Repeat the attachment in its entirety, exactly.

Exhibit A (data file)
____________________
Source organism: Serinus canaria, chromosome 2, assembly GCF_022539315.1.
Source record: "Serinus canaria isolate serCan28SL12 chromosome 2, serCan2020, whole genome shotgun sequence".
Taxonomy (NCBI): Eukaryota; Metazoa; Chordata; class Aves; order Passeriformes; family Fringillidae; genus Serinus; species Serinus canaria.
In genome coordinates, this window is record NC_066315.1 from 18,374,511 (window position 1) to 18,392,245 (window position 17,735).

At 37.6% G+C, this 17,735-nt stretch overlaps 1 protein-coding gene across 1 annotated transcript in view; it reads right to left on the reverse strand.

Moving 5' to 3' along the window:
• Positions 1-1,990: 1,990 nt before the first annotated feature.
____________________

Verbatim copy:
Source organism: Serinus canaria, chromosome 2, assembly GCF_022539315.1.
Source record: "Serinus canaria isolate serCan28SL12 chromosome 2, serCan2020, whole genome shotgun sequence".
Taxonomy (NCBI): Eukaryota; Metazoa; Chordata; class Aves; order Passeriformes; family Fringillidae; genus Serinus; species Serinus canaria.
In genome coordinates, this window is record NC_066315.1 from 18,374,511 (window position 1) to 18,392,245 (window position 17,735).

At 37.6% G+C, this 17,735-nt stretch overlaps 1 protein-coding gene across 1 annotated transcript in view; it reads right to left on the reverse strand.

Moving 5' to 3' along the window:
• Positions 1-1,990: 1,990 nt before the first annotated feature.